I think this article conflates productivity and creativity. Routine and productivity obviously go hand-in hand. Creativity, inspiration, solutions, insights, epiphanies, etc are small, quick things and more often had in odd moments or when the comfort zone is challenged. I’d rather think of the creativity as the spark and the routine as the wind and the dry grass.

  • Xaime Aneiros

    Thanks fue the article. I was worry lately about my life’s routine, now I suppose I should give it another thought. I will. Thanks.

  • Ruthann

    Interesting discussion. It took me years to think of myself and to be recognized as “creative” and ever since I haven’t worried about it. I have my imaginary friends (Bertie the Rat is on facebook, Mokiethecat twitters and, since 2000 has his own short story Website) keeping me from getting too stuck in reality. I guess a lot depends on whether you think creativity comes from above or below, or, rests like the soul inside somewhere. Routine seems to favor being grounded, but not necessarily conscious.

  • dan

    Enjoyed the article thanks – the ideas being worked here become particularly relevant if like me you feel creatives are expected to switch their modes of thinking faster and faster all the time.

    PS: the whole Murakami book is worth a read…”what I think about when i think about running”.

  • Gaurav Mishra

    Thanks! I was worried about the same daily routine, that it may erupt my creativity levels. Good to know this!

  • Rice

    NOW This is an eye opener. excellent examples *applause*
    now i have to start doing some very boring routine.

  • Doodah70

    am really glad to hear this!! i thought that this routine will kill my creativity eventually 😥

  • Mark McGuinness

    I think you’re conflating creativity and “inspiration, solutions, insights, epiphanies”. 🙂

    To me, the latter are very important elements of creativity, but not the whole thing. You can have lots of insights without actually creating anything. It takes work to turn an idea into reality.

  • Mark McGuinness

    Yep, took me a while as well!

  • Mark McGuinness

    All part of a day’s work. 😉

  • Mark McGuinness

    “Is this a left-brain attempt to explain right-brain activity?”

    No. It’s about the effect of routines on creativity. Creativity as a whole is a much bigger subject.

  • Mark McGuinness

    Good luck with the new routine!

  • Mark McGuinness

    “As much as I like to think I am widely spontaneous in my life, I also realize I thrive on structure. Finding the balance between these is one of my personal goals.”

    Yes, creativity needs both.

  • Bartjan

    The book called “The Creative Habit” written by Twyla Tharp (a very succesful dance choreographer) is dedicated to her personal take on this subject. The subtitle is: “Learn it and use it for life”.

    Some examples from her routines are: getting up every morning at the same time. Hail a cab. Work out for 2 hours with the same personal trainer she’s done that with for years.

    She also incorporates other work-benifiting factors: for each new idea or project she makes a box. In the box goes everything that inspires her about the project, all the idea’s. At the end of a project she might have filled several boxes. This is her archive. Knowing that when she puts something in the box she won’t forget it and it will be kept safe is very important.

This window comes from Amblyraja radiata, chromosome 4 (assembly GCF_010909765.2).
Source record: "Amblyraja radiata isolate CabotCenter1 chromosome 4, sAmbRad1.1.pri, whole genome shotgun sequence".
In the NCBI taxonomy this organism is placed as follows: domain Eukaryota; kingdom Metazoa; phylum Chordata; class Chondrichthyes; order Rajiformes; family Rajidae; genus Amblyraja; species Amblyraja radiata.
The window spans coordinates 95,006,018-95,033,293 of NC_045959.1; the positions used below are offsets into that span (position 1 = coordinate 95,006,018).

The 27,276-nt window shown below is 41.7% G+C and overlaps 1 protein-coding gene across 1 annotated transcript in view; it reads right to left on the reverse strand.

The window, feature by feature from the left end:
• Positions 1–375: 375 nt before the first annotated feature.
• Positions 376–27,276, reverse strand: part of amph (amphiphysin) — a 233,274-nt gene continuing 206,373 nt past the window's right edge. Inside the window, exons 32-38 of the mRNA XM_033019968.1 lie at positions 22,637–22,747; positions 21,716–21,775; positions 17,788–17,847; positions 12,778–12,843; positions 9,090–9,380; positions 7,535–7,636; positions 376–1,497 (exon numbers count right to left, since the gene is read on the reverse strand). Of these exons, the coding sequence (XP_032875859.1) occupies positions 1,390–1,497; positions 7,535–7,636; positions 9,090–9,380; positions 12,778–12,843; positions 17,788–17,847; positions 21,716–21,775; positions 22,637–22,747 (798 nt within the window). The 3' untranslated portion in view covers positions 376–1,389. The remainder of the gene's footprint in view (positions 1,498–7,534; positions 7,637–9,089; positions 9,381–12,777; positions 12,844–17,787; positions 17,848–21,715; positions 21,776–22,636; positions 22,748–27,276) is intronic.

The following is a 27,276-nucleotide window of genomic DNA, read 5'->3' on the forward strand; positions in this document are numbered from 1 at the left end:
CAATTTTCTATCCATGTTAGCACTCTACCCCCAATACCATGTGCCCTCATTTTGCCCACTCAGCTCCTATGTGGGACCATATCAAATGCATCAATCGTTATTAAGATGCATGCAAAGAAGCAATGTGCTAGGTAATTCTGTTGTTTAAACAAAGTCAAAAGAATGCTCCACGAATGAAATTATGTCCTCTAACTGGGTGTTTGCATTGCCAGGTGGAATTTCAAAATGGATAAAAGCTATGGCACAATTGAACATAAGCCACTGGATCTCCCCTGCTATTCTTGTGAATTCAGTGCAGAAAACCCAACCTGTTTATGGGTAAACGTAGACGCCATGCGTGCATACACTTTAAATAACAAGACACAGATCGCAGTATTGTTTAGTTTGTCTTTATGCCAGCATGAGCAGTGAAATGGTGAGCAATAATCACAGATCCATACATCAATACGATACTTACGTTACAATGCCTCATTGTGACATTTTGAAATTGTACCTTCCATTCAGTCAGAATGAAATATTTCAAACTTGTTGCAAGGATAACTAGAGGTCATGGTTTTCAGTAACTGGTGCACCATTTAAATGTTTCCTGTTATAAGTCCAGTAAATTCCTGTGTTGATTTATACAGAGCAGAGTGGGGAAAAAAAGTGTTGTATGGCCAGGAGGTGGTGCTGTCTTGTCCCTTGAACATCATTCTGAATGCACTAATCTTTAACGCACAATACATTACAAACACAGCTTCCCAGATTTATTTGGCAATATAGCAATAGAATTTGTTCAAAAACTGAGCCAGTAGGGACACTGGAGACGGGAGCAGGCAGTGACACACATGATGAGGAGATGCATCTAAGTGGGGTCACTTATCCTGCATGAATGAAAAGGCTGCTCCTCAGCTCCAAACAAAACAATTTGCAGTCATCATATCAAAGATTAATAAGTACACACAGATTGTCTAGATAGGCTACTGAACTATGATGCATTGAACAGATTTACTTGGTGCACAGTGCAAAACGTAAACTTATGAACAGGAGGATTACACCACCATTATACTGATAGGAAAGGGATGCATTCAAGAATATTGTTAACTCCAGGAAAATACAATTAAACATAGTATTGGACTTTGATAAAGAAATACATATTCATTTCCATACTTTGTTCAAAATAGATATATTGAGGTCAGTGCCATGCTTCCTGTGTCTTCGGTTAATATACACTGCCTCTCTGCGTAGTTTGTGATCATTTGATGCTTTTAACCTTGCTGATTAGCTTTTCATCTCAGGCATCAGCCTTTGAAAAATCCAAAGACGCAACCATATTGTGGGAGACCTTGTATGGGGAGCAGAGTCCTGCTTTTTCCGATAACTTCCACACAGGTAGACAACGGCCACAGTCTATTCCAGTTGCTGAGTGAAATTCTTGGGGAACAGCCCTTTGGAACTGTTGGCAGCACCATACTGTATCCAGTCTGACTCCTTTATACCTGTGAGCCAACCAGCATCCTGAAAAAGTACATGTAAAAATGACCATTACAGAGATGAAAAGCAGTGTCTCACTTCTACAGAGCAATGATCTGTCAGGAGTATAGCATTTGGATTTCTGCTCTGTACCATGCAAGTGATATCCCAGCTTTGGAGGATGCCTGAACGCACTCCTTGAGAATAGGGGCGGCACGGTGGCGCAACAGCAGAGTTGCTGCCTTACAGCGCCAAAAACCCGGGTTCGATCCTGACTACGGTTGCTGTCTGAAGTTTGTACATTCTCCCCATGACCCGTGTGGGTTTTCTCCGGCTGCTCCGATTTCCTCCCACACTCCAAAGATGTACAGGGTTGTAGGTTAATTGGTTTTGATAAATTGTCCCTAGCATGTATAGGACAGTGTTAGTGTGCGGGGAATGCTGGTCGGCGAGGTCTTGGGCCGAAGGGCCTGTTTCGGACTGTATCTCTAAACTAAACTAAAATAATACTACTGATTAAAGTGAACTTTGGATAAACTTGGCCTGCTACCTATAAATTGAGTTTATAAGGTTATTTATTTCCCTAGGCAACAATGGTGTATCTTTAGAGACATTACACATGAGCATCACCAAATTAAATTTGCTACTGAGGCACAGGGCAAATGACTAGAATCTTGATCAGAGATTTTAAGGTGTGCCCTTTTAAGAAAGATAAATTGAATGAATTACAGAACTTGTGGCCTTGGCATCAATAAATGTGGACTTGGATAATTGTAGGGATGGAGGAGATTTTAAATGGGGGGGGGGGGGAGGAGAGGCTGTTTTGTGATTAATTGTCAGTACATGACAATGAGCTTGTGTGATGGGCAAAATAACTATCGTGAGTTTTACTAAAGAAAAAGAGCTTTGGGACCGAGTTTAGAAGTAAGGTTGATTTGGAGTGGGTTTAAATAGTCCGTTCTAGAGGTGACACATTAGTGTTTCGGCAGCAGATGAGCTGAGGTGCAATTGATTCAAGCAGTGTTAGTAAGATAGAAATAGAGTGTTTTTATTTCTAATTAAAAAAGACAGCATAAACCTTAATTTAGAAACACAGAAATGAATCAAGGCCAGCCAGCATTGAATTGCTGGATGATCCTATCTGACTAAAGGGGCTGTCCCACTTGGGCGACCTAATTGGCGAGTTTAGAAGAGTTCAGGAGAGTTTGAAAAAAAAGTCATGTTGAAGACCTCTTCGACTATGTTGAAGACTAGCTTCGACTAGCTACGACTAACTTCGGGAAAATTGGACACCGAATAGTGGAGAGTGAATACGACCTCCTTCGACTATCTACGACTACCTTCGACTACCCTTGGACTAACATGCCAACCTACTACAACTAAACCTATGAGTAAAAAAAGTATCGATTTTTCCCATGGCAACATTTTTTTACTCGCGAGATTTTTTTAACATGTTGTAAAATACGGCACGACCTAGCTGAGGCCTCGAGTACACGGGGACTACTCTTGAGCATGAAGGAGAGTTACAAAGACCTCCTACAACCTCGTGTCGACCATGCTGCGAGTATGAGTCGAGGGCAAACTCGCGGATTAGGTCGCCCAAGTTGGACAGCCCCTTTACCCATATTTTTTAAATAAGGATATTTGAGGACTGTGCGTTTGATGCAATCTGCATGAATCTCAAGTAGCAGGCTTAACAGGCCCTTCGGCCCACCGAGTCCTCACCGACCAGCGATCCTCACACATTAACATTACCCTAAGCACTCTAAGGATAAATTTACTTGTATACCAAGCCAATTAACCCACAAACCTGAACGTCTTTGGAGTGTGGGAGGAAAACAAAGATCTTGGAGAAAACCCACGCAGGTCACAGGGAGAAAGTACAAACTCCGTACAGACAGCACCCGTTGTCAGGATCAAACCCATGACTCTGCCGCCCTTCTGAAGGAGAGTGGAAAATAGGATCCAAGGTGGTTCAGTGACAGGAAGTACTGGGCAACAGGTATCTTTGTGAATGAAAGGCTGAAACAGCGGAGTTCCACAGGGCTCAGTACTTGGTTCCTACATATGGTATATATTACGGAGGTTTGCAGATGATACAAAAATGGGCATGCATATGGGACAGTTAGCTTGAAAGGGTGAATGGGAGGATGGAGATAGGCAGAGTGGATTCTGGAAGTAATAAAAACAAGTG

Basically it’s a manifesto on habits leading to creative productivity. It’s a nice read.

    Good look with your routines!

  • Tam

    i started to believe *i can see the future cox i repeat the same routine*

    but now theres a brighter side to it

  • sharkeysmalls

    While I find this to be true, I also heard repeating the same routine, especially the drive to work, can lead to Alzheimer. Routine, while needed, can make the brain lazy. It important to mix it up every once in a while. I like to have a routine and throw off one thing a day. Whether that is make vs buy my coffee, drive vs bike vs public transit, ect. I essentially do the same thing (drink coffee, get to work), but not always in the same way.

  • Tarigaan

    i have no set routine what so ever- am i doomed?

  • Mark McGuinness

    Yes, Tharp’s book is excellent! I second your recommendation.

  • Mark McGuinness

    Yes, you need to be sure the routine is supporting your creativity, not just mindless repetition. And mixing it up is essential – I wrote about this in my first piece for the 99%, Routines, Systems, Spontaneity: http://the99percent.com/tips/6

  • Mark McGuinness

    No! Everyone’s different. Some thrive on order, others on spontaneity. I once interviewed two famous poets who were completely opposite in this respect.

    Ultimately comes down to the results you achieve, not the process you use.

  • Lalao

    I love the subject; it just points out to a phenomenon so obvious, I’ve come to totally neglect it. OR, was that the point?

    My creative work is my life. Period. All the vast practicity-focused activities that must be done to sustain a living are just adding up to the noise in my melody. But you cannot do without all that noise right?

    The only way to handle noise is to organize it. My routines help me enter “auto” mode when dealing with everyday life and free my mind of all the unecessary loads and hassles. Necessary, unappealing things get done and I’m not commited. At all.

    Now I realize how Alzheimer’s could strike me in this department. I’m already paying no attention at all, though.

    (^_^)

  • Nick Coleman

    Loved this post… inspired me to share my own Creativity Triggers ( http://colemanphotographix.com… ). I’m a big Murakami fan, and have always been in awe of not only his creativity but his devotion to structure.

  • Amarissa Cale

    Great post! Funny, now that you mention it, I realise that I work far better when I’m listening to audio books containing ancient literature. Be it Homer, Shakespeare, or Virgil, the words seem to flow freely. A lot of this may have to do with my main WIP being ancient in nature… Most likely!

  • Robin Richards

    Sharing with you an infographic I created about my daily work routine – http://blog.jess3.com/2011/04/

    I find keeping to the morning routine the most important as the day can change as it goes along, but setting myself up from the morning helps to manage energy levels and mood for the rest of the day.